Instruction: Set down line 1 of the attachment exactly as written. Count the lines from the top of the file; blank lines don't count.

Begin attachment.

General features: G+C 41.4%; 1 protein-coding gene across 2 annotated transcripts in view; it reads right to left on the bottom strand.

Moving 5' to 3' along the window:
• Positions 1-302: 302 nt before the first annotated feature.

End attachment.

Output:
General features: G+C 41.4%; 1 protein-coding gene across 2 annotated transcripts in view; it reads right to left on the bottom strand.